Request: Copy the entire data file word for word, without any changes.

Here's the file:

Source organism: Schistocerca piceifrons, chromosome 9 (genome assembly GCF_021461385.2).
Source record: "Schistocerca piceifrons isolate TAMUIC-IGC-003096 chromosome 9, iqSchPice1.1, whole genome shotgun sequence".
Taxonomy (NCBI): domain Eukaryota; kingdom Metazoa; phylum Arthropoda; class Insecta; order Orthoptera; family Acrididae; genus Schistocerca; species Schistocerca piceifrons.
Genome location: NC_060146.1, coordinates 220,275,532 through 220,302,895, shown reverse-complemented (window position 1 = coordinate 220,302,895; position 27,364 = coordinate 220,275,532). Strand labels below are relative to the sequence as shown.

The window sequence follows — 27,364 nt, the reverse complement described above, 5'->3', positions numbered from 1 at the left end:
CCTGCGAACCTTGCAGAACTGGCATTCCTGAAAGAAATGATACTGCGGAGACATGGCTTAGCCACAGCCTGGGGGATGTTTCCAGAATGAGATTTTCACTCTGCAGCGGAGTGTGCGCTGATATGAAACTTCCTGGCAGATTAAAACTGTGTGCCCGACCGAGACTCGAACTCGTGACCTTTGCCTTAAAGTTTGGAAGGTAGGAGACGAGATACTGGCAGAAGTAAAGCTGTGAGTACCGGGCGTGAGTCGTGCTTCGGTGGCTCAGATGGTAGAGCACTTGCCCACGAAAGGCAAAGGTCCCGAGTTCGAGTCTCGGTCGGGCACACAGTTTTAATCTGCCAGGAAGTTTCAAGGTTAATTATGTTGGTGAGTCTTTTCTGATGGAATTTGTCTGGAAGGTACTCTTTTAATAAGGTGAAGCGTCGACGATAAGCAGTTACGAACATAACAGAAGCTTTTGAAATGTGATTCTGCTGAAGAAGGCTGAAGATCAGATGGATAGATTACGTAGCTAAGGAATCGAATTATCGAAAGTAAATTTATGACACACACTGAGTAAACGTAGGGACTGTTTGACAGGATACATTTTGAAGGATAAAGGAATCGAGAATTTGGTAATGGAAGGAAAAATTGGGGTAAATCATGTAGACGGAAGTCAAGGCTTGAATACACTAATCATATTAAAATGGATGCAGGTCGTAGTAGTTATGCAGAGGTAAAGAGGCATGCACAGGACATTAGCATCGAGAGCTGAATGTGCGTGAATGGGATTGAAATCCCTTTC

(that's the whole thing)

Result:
Source organism: Schistocerca piceifrons, chromosome 9 (genome assembly GCF_021461385.2).
Source record: "Schistocerca piceifrons isolate TAMUIC-IGC-003096 chromosome 9, iqSchPice1.1, whole genome shotgun sequence".
Taxonomy (NCBI): domain Eukaryota; kingdom Metazoa; phylum Arthropoda; class Insecta; order Orthoptera; family Acrididae; genus Schistocerca; species Schistocerca piceifrons.
Genome location: NC_060146.1, coordinates 220,275,532 through 220,302,895, shown reverse-complemented (window position 1 = coordinate 220,302,895; position 27,364 = coordinate 220,275,532). Strand labels below are relative to the sequence as shown.

The window sequence follows — 27,364 nt, the reverse complement described above, 5'->3', positions numbered from 1 at the left end:
CCTGCGAACCTTGCAGAACTGGCATTCCTGAAAGAAATGATACTGCGGAGACATGGCTTAGCCACAGCCTGGGGGATGTTTCCAGAATGAGATTTTCACTCTGCAGCGGAGTGTGCGCTGATATGAAACTTCCTGGCAGATTAAAACTGTGTGCCCGACCGAGACTCGAACTCGTGACCTTTGCCTTAAAGTTTGGAAGGTAGGAGACGAGATACTGGCAGAAGTAAAGCTGTGAGTACCGGGCGTGAGTCGTGCTTCGGTGGCTCAGATGGTAGAGCACTTGCCCACGAAAGGCAAAGGTCCCGAGTTCGAGTCTCGGTCGGGCACACAGTTTTAATCTGCCAGGAAGTTTCAAGGTTAATTATGTTGGTGAGTCTTTTCTGATGGAATTTGTCTGGAAGGTACTCTTTTAATAAGGTGAAGCGTCGACGATAAGCAGTTACGAACATAACAGAAGCTTTTGAAATGTGATTCTGCTGAAGAAGGCTGAAGATCAGATGGATAGATTACGTAGCTAAGGAATCGAATTATCGAAAGTAAATTTATGACACACACTGAGTAAACGTAGGGACTGTTTGACAGGATACATTTTGAAGGATAAAGGAATCGAGAATTTGGTAATGGAAGGAAAAATTGGGGTAAATCATGTAGACGGAAGTCAAGGCTTGAATACACTAATCATATTAAAATGGATGCAGGTCGTAGTAGTTATGCAGAGGTAAAGAGGCATGCACAGGACATTAGCATCGAGAGCTGAATGTGCGTGAATGGGATTGAAATCCCTTTC